What is Chapter 7 Bankruptcy?
Bankruptcy has the ability to give people a clean financial slate. Filing for Chapter 7 bankruptcy eliminates all of your unsecured debts (credit cards, loans, etc…), giving you a chance to build a solid financial foundation.
You can achieve good credit about two years after bankruptcy. Contrary to popular belief, bankruptcy does not mean 7 to 10 years of terrible credit. You will generally field credit card offers right after your bankruptcy ends. It will take around three years after bankruptcy to qualify for a mortgage.
In order to qualify for Chapter 7 bankruptcy you will need to satisfy three conditions.
- You’ll need to have moderate to low income
- You’ll need to carry a substantial amount of debt
- You cannot own any significant property
Your income is determined by where you live, your cost of living and what deductions are removed from your paychecks. Chapter 7 bankruptcy laws are designed to help and encompass a wide variety of situations. From single parents earning $55,000 a year to married couples making a gross income of over $100,000 a year, Chapter 7 bankruptcy is still a viable option.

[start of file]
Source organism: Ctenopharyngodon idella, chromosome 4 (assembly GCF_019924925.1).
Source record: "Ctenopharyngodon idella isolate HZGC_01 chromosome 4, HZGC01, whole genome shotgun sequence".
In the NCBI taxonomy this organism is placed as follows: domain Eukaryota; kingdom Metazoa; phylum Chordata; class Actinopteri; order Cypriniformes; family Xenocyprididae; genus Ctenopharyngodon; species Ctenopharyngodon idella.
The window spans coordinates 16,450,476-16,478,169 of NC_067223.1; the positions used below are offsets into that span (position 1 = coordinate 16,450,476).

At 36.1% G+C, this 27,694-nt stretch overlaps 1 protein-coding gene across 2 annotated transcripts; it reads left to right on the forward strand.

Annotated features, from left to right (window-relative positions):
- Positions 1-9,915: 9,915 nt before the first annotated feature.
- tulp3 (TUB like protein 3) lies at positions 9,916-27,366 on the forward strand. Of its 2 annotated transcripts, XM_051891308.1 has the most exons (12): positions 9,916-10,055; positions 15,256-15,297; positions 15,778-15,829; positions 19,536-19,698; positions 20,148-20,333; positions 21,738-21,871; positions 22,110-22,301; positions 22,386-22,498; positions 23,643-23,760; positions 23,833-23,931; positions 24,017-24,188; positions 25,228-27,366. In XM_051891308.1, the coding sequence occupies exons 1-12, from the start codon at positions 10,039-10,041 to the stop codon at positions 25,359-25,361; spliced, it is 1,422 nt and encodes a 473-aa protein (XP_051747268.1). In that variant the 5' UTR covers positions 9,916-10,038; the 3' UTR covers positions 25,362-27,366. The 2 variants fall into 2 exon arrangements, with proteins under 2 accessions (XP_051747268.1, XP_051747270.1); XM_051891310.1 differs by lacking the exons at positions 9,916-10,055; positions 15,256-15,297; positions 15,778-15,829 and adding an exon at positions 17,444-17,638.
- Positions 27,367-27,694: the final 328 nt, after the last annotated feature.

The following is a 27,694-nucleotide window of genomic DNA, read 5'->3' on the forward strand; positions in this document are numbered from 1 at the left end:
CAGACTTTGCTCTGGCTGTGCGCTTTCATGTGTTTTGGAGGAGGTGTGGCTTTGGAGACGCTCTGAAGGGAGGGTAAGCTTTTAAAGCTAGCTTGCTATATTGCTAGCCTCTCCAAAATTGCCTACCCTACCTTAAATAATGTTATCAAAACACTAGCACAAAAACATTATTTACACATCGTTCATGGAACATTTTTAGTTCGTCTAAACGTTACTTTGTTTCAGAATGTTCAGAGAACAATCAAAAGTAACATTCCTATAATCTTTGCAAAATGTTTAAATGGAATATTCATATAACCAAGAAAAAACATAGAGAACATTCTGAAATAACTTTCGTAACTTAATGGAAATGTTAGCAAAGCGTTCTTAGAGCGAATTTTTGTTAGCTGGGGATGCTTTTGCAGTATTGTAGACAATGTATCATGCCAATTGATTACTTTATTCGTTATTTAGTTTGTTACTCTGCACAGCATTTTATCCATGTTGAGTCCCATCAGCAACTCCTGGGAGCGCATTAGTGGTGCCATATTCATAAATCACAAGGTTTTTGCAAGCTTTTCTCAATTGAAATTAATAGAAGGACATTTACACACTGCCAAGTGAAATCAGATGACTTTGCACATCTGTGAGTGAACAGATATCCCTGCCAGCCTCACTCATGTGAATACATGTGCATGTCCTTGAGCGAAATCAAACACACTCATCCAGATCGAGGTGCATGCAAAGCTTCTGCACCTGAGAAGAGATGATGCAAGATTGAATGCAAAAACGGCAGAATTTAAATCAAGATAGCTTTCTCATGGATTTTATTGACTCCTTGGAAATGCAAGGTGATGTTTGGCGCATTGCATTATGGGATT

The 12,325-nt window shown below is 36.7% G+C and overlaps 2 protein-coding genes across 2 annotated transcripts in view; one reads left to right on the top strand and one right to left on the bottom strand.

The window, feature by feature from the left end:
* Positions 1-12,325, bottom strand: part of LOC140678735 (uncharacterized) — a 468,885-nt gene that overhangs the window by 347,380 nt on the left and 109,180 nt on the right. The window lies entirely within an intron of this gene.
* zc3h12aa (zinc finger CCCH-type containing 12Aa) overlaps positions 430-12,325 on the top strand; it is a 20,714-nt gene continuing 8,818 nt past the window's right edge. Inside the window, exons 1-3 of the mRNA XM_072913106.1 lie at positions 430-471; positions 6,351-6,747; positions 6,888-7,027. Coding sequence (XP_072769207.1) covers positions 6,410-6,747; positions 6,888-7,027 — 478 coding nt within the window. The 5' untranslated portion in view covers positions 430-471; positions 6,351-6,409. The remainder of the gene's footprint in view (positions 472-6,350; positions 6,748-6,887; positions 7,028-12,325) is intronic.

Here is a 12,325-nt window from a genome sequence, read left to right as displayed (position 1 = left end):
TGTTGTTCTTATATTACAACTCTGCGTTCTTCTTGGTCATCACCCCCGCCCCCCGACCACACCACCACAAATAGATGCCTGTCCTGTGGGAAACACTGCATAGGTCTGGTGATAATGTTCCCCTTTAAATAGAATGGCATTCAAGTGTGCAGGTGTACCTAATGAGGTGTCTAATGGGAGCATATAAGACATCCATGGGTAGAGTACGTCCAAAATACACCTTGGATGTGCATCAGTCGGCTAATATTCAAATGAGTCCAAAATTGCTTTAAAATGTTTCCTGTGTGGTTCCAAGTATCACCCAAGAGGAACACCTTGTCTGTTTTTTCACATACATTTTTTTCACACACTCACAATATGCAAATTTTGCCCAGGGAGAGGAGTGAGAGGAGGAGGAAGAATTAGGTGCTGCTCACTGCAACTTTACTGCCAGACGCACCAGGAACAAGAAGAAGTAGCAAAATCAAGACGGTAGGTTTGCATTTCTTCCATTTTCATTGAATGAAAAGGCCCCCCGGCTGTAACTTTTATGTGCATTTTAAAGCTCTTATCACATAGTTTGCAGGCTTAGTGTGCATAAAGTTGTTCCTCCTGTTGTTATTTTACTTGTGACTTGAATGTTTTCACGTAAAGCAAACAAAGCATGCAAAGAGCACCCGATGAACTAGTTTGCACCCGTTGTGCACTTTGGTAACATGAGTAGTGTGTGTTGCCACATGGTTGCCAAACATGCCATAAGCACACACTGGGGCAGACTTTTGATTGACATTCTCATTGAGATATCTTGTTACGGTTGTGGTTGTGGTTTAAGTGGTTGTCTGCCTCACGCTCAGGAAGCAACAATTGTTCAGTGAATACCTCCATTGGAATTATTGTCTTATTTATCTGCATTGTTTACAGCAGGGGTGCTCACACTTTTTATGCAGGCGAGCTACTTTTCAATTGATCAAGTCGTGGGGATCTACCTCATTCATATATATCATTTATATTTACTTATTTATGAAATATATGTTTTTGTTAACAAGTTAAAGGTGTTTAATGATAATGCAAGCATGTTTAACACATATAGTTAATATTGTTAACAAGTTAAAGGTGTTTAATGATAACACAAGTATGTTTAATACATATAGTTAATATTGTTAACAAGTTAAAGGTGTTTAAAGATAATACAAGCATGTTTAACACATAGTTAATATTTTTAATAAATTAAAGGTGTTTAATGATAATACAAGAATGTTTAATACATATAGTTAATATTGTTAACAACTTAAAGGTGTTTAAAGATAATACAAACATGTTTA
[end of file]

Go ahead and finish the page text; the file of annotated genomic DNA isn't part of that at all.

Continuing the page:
Income levels are determined by the Census Bureau and provide a measuring stick for Chapter 7 bankruptcy qualifications. However, you can still qualify even if your income is higher than the guidelines. If you don’t qualify for Chapter 7 bankruptcy due to your income being too high then you might still qualify for Chapter 13.
Your debts are specific to your situation and don’t have to reflect a predetermined amount. Having a substantial amount of debt holds different meanings to different levels of income. Although a debt of $50,000 sounds crippling to someone who makes over $100,000 a year, a debt of $3000 can be equally crippling to a yearly income of $28,000. Each situation is different.
When filing for Chapter 7 bankruptcy it is generally believed that all of your properties and belongings will be lost. Under the bankruptcy law those who file have a certain level of protection against seizure of their bank accounts, homes, cars and other assets up to certain values. Be aware that if your assets are above the allowed value limit, the Bankruptcy Court could sell them to pay your lenders. Although this is a possibility, most bankruptcy filers are allowed to keep their assets.
You might be entitled to choose between Federal exemptions and State exemptions, depending on which state you reside in. Each of these exemptions carry different laws that safeguard different assets in different ways. It is recommended to consult a lawyer to help protect your assets and receive an evaluation for bankruptcy.
If you would like to learn more from an actual bankruptcy lawyer, feel free to contact us at (844) 4 ZOCLAW for a free consultation.